How Virtual Teacher Creates an Engaging Virtual Classroom Environment

Christina Peebles
May 13, 2020

“Oh, I don’t know. I don’t think we should play a game again,” Casey Harris, a Proximity Learning 8th-grade science teacher, said to her students. Her teasing was met with strong resistance, a fun, welcome distraction from their new reality of living in quarantine from COVID-19.

Although the school district Harris teaches in required teachers not to introduce any new material at this time and announced that it is not mandatory for students to attend live classes, Harris works to make full use of learning games and experiments to keep her instruction engaging while reviewing old material.

“The neat thing is that when we play these games they’ll ask to play them a second time, and I’m secretly smiling inside because it’s a game to them but it’s reinforcing everything we’re covering,” Harris said. “To them, it’s more about the game, but they get to be exceptionally good about retaining those answers.”

Time with siblings and families can not replace the slamming lockers and loud chatter of bustling hallways where kids are just a hair away from their friends. Without their social structure at school, Harris said her students are feeling very lonely at home. Her class had been online all school year, but the kids were in a classroom full of familiar faces as they watched her day’s live instruction on their screens. Now, they sit in their individual homes, where they have sat for over a month now, to log into her class twice a week.

“The fact that they’re not going to have prom,” Harris said. “They’re not going to have 8th-grade graduation. These are all things they think about a lot. They don’t have a lot to do. They tell me they sleep, they eat and they play games on their phones or on the computer. So they’re not really having a lot of social interaction.”

Harris said the virtual class time is giving them back some of their social structure. She allocates a small amount of time during class for her students to talk and catch up with each other. By filling the rest of the time with review games and experiments, she said the students can continue to interact with each other while learning.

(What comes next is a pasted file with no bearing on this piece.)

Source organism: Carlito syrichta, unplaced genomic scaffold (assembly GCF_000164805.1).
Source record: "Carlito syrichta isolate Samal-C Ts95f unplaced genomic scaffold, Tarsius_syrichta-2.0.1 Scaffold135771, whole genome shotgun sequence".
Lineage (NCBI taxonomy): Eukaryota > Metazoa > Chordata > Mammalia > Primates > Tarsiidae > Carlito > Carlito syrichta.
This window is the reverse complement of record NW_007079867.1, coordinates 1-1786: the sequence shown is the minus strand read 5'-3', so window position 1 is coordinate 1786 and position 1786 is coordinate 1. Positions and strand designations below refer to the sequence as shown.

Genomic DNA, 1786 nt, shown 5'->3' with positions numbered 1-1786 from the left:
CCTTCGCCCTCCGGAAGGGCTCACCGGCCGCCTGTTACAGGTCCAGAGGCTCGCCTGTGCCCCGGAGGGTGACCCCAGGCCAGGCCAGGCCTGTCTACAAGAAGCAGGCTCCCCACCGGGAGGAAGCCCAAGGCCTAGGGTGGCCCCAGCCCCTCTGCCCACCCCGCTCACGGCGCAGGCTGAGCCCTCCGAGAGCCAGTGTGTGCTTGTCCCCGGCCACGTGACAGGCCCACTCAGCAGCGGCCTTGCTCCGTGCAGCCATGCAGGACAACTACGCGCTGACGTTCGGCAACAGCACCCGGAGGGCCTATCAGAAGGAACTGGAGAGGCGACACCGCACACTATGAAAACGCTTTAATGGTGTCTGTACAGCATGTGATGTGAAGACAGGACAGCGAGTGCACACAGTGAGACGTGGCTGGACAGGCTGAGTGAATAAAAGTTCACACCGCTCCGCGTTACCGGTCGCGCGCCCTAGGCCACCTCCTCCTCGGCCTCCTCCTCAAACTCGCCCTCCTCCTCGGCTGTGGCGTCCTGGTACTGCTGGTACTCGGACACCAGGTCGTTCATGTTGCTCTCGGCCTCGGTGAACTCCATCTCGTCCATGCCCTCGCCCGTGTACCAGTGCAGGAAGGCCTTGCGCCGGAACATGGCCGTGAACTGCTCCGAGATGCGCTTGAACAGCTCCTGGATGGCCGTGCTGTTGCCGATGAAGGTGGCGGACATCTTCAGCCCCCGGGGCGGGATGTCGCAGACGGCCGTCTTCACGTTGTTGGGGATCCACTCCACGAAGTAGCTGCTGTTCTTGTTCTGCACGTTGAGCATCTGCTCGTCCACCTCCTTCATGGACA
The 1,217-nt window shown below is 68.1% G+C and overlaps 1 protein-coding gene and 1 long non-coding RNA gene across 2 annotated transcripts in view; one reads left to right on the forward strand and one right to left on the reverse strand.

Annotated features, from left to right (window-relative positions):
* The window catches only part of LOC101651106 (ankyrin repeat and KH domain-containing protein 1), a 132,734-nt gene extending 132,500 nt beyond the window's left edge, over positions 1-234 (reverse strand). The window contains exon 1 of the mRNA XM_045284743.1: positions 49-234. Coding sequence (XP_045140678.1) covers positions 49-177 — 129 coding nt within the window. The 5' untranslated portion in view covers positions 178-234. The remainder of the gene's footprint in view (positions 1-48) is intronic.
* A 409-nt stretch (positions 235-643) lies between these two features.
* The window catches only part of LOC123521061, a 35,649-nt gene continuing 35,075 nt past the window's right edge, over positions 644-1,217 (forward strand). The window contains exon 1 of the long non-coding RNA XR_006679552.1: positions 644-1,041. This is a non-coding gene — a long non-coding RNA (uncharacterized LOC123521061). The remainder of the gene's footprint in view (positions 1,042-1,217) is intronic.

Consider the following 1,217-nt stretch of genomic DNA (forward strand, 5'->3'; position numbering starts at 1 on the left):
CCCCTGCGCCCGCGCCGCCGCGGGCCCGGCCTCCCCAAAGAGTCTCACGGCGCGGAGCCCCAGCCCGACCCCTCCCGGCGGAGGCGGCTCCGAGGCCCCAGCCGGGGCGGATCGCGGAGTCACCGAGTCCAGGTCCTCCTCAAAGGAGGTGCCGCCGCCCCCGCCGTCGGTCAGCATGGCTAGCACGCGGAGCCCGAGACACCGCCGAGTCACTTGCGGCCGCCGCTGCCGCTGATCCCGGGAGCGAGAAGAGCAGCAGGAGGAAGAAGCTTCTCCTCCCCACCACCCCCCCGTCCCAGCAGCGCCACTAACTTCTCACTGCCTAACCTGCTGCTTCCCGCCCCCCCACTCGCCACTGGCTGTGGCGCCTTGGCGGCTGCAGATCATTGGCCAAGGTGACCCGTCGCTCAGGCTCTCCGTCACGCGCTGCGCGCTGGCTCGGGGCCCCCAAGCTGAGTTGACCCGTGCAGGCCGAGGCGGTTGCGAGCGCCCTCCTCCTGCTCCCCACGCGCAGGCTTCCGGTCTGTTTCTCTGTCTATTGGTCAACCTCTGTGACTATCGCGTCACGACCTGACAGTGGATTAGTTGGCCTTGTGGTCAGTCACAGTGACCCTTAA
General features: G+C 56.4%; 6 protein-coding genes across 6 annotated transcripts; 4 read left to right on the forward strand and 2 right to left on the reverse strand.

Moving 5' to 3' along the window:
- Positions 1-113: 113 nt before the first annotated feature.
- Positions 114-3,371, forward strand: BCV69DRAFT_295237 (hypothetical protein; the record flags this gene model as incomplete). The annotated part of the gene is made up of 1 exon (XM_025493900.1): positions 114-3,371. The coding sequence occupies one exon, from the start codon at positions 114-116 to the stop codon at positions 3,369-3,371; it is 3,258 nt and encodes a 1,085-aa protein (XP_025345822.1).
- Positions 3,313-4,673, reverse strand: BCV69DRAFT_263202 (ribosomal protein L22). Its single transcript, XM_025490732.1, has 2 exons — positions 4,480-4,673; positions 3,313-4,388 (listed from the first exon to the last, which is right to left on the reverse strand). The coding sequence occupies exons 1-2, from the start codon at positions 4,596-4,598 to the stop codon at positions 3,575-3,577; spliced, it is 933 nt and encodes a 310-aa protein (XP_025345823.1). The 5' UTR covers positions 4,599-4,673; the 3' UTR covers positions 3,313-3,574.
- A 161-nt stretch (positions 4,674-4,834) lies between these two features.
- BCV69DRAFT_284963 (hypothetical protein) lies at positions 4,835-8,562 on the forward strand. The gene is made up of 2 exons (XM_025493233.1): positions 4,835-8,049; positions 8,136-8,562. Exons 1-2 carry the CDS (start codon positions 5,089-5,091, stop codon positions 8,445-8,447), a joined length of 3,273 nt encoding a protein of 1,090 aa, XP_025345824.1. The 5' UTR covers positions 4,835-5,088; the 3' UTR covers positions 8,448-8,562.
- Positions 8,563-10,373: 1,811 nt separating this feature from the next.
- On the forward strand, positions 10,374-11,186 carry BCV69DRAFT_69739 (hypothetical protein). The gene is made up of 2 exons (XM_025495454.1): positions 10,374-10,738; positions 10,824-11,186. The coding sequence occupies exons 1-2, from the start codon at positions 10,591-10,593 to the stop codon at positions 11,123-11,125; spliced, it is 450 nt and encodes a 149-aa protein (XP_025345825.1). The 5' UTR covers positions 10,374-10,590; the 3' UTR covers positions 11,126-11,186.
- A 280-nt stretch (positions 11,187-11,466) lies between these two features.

“It gives them that chance to sort of play while they’re learning and get to talk to each other and see each other,” Harris said. “I think that’s super important.”

As classes across the U.S. struggle with attendance during this time, Harris has incorporated different hands-on activities in her classes to help bring students back.

Familiar things lying around the house can become ingredients for experiments in Harris’ class. She encourages curiosity by emailing students a list of things they need but does not tell them what they will be making.

“It’s better if we have more kids live, so I’m luring them in with experiments,” Harris said. “We’re doing experiments that are simple things that most kids should be able to easily find around the house and we started off with ice cream.”

In Harris’ first class trying this new approach, she said she had kids show up to class because they really wanted to see what they were going to do. Harris reviewed content with them as they worked together to make ice cream. Afterward, she said her students ate the treat with their siblings and messaged classmates to let them know what they missed out on.

“I had a lot of participation from them and excitement from them and looking forward to the next one,” Harris said. “We’re meeting twice a week in my classes. One day we’re working on our reviews with our assignments and staying caught up. The next day we’re actually doing our review as something fun.”

While the district put classes on pause to figure out a plan to finish the semester, Harris said her students were already comfortable with logging in to class and learning from live video instruction. As three weeks went by, students kept in contact with her through emails written with an eagerness to get back to class.

“I had emails from kids,” Harris said. “I had assignments still getting done online even though we weren’t live. But, lots of emails asking when could we be live again. So, they missed it.”

With a snap of her fingers, Harris said the abrupt end to the school year has made it difficult for her students to have closure because of the cancellation of 8th-grade prom and graduation.

“They didn’t have a chance to say goodbye,” Harris said. “They all thought they were gonna get to come back.”

As the school year comes to a close, Harris’ students will still get to take their prom dresses and clothes out of the closet to wear for a last-day-of-class ‘science prom.’

“We’re going to make it as much fun as possible that last day,” Harris said. “I think it’s pretty important to give them that closure that they’re not gonna have since we’re not in school.”

about the author
Christina Peebles

Christina Peebles

Christina Peebles graduated from The University of Texas at Austin with a Bachelor of Journalism and an Elements of Computing certificate. She also holds an Honors Associate of Arts from Lone Star College Montgomery. At Proximity Learning, she creates content for our blog and social media channels, including profiles on our teachers and updates on current events in education.

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